Always interested in mechanics and inventing, Jacob Brodbeck tried––apparently without
success––to build a self-winding clock while he was teaching school in his native Württemberg, Germany. In 1847 he arrived in Fredericksburg to serve as the
second teacher at the Vereins Kirche and then taught at other schools in Gillespie County. He married one of his students in 1858, and despite traveling the county as a surveyor and serving as district school supervisor, he and his wife had a dozen children.
Brodbeck’s real dream, which he worked on for twenty years, was to build an “air-ship.” He moved in 1863 to San Antonio to serve as a school inspector and took with him a small model of his invention that consisted of a rudder, wings, and a propeller powered by coiled springs.
When the blockade of Texas ports during the Civil War stopped the shipment of ice blocks cut from the lakes in the North, Brodbeck designed an ice-making machine. By the time his machine was complete in 1869, there were three plants producing artificial ice in San Antonio (and five other ice plants in the United States).
Meantime, Brodbeck attended local fairs to demonstrate the success of his model air-ship and to raise money to build a full-sized model large enough to carry a man. The Republic of Texas Library at the Alamo owns a copy of an article written by Brodbeck and published in the Galveston Tri-Weekly News on August 7, 1865, in which he touts his views: “For more than twenty years I have labored to construct a machine which should enable man to use, like a bird, the atmospheric region as the medium of his travels.” He sought subscriptions, not donations to fund and patent his airship. Stock certificates for the investors have been donated to the library.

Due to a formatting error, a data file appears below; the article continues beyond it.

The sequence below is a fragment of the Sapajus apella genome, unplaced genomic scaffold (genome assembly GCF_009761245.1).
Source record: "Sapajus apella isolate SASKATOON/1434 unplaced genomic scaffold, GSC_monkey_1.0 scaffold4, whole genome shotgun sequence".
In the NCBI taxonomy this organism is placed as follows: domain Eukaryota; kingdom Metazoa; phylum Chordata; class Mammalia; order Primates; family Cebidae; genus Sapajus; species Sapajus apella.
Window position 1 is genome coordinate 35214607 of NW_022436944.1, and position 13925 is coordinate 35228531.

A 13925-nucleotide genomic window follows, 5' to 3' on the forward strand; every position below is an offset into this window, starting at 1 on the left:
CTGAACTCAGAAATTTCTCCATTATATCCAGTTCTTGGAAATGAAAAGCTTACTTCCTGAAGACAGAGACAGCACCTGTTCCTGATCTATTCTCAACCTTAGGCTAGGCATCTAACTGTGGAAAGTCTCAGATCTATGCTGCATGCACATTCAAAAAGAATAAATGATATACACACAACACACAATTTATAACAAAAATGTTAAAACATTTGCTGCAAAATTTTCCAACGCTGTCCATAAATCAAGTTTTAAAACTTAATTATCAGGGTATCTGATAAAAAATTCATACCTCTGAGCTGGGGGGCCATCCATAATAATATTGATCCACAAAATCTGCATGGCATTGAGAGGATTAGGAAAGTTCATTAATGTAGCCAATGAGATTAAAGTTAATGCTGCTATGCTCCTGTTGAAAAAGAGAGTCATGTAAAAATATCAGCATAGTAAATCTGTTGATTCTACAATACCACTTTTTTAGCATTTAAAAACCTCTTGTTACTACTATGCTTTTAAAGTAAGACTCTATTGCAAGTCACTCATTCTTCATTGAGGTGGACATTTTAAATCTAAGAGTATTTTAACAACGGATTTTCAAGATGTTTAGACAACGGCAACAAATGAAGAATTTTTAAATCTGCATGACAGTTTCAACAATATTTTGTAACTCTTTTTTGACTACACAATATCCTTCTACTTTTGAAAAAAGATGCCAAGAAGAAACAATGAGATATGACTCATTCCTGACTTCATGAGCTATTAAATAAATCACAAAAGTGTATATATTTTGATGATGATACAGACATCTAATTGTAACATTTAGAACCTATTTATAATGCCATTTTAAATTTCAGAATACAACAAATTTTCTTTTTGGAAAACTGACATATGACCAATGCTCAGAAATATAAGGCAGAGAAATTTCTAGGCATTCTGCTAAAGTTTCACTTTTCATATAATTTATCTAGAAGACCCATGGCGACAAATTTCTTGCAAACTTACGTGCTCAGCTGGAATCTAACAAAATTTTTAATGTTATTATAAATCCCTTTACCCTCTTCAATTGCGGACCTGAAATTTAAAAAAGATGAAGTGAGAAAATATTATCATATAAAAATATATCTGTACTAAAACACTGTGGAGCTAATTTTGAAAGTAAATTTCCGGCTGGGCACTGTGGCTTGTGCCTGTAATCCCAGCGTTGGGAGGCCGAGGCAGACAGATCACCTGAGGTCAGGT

Several prominent men invested in the venture and accounts vary as to when and where the “flight” took place. Brodbeck’s machine was equipped with an enclosed space for the “aeronaut,” a propeller for landing on water, a compass, and a barometer that was intended to measure the predicted speed at between 30 and 100 miles per hour. Some claim that on September 10, 1865, in a field east of Luckenbach––yes, the same Luckenbach made famous years later by Willie, Waylon and the boys––the airship rose twelve feet and traveled about 100 feet before the springs completely unwound and the sudden landing destroyed the contraption. Brodbeck, the “aeronaut,” was not seriously hurt.
Another account of the flight places it in San Antonio’s San Pedro Park where a bust of Brodbeck was placed several years later. And a third rendition claims the flight actually took place in 1868.
Regardless of the locale and the date, Brodbeck was undeterred and set about traveling the United States to raise money for another attempt. He could not persuade audiences to invest in the plan, and he was in Michigan his papers were stolen. The DRT Library holds a typed document that claims to be the transcription and translation from German of the inventor’s detailed specifications of his airship
He returned to his ranch outside Luckenbach and lived for another six years after the Wright Brothers first flight at Kitty Hawk on December 17, 1903.
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